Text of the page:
are not contemptible; and that baked elephant's foot is a delicacy. I have eaten both these with the room illuminated with candles made from elephant's tallow, when residing at Frederick'sburg, in 1822. I beg also to bear testimony to other niceties of the native African cuisine. The flank of a quagga broiled al fresco ; a roasted porcupine, very much like sucking pig; the leg of an earthhog (Myrmecophega Capensis) equal to the most delicate veal, with a goût only to be compared to its own; the wild boar, rather too lean, but well tasted; land tortoise baked, and river tortoise either made into soup or curried.

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5. COUNTY OF GRAF REINET.-There is little room to doubt that at a very early period the division, which now forms the county of Graf Reinet, began to be penetrated by parties of adventurers from the districts contiguous to the Cape, and by the Dutch East India Company's servants, for the purpose of bartering with the natives for cattle to refresh their ships. Governor Van Plettenberg, in 1771, erected on the Sea-cow River, about thirty miles from its confluence with the Orange River, near the present village of Colesberg, a stone inscribed with his name and the date of his visit, to commemorate the incorporation of this territory with that of the colony; the inhabitants having a few months previously been permitted, by a resolution of council, to settle themselves in the Camdeboo and Bruges Heights, on what was termed loan places.

This new accession of territory was added to the county of Swellendam, but in 1786 erected into a separate jurisdiction by Governor Van de Graf, who called it Graf Reinet, in order to leave a memorial of his name as its founder, and in honour of his lady, Reynetta.

For a considerable number of years the occupation of this district was no easy task. The Bushmen, a savage race of people, entirely distinct from the Hottentot race, to which they never belonged, (and who had never been possessed of any description of stock,) partly disturbed from their hunting-grounds by the new comers, and allured from afar by the flocks and herds there introduced, carried on a determined warfare with the settlers, and the entire abandonment of the county was seriously contemplated. That great cruelties were exercised on both sides in the disputes which consequently arose, and that considerable numbers of the unfortunate savages disappeared in the unhappy conflicts which took place, it would be in vain to deny. The habits of an enemy living in caves and rocky recesses, the wantonly mischievous character of his depredations, destroying whatever he could not carry away, and the difficulty of detecting either his residence or approach, his activity, his facility of concealment, must all be taken into account when an estimate is made of the feelings of the colonists, and of the retaliation with which they pursued these unlucky denizens, if denizens they were, of the soil. The fate of the savage is melancholy enough, and need not be made worse by the power of fiction. An attempt, however, has been made to tamper with the best feelings of our nature, and to bring down (not only upon the colonists of a past age, but also upon those of our own times,) the indignation of good men, who, not having access to the means of necessary evidence, and who never having been placed in similar circumstances, are unable to judge dispassionately of the measure of provocation which operated upon the Dutch settlers.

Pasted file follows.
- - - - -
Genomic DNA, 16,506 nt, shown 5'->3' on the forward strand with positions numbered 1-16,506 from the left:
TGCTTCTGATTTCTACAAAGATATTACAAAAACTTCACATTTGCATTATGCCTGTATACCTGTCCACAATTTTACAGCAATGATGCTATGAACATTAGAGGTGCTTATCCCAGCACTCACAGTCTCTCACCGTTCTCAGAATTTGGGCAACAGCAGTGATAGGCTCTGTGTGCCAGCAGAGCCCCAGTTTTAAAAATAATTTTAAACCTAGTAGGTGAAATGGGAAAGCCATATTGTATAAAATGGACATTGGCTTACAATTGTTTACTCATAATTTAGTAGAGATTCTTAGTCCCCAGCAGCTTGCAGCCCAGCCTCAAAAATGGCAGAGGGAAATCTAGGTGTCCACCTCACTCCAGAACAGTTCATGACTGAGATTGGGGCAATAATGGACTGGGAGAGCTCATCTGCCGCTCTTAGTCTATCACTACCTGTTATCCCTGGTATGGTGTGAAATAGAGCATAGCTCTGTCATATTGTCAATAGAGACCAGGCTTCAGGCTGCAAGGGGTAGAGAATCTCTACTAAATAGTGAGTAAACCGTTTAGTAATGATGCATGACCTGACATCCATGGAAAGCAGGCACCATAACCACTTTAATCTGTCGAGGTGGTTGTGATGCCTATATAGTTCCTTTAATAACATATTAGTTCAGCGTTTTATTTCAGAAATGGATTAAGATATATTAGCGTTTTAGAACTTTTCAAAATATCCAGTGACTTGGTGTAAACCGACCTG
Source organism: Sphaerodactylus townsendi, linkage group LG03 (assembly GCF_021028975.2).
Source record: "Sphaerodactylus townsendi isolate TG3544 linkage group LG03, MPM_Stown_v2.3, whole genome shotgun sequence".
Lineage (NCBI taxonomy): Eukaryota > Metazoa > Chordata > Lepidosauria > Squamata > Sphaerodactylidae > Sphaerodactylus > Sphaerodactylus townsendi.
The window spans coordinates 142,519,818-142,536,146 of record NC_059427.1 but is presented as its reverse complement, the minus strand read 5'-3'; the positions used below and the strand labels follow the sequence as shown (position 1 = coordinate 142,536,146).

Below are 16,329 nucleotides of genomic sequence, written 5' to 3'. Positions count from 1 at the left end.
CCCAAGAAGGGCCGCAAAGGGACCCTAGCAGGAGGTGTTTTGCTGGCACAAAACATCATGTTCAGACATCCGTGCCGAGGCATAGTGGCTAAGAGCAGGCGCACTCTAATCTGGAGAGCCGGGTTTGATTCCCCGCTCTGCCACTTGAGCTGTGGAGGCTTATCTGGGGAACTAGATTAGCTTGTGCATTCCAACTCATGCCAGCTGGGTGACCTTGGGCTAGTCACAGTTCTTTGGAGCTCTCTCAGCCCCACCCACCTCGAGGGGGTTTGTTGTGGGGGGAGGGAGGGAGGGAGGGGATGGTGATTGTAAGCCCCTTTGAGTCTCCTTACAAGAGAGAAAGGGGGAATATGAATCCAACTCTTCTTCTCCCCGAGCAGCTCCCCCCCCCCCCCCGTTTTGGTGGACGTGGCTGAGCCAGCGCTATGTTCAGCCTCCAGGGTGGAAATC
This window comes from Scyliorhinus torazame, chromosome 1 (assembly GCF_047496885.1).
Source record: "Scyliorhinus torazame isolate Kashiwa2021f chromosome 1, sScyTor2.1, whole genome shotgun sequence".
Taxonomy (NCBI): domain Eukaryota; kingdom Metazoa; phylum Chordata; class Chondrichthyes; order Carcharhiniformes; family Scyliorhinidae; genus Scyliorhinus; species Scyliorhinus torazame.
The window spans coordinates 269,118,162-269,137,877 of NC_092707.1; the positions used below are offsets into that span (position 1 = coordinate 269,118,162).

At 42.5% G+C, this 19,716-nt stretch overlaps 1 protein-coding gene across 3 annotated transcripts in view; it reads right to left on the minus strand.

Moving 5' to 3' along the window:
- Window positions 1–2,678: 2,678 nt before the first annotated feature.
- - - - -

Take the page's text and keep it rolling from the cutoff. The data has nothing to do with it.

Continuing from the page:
It has been gravely and maliciously asserted, that these same Bushmen were originally Hottentots, and only became robbers after being despoiled of their lands by the colonists ; that through fear of being forced into an abject state of servitude, they retired into the bush or desert, and that the Government not only entertained the idea of exterminating the whole race at one deadly swoop, but actually issued orders to that effect in the year 1774. Fortunately for the character of the Dutch Government of the day, as well as of human nature, the publication of the colonial records has triumphantly disproved this accusation, and its author has recently confessed that no other order but the one which has been found in the colonial archives, and upon which the charge of such an intention was grounded, was ever seen by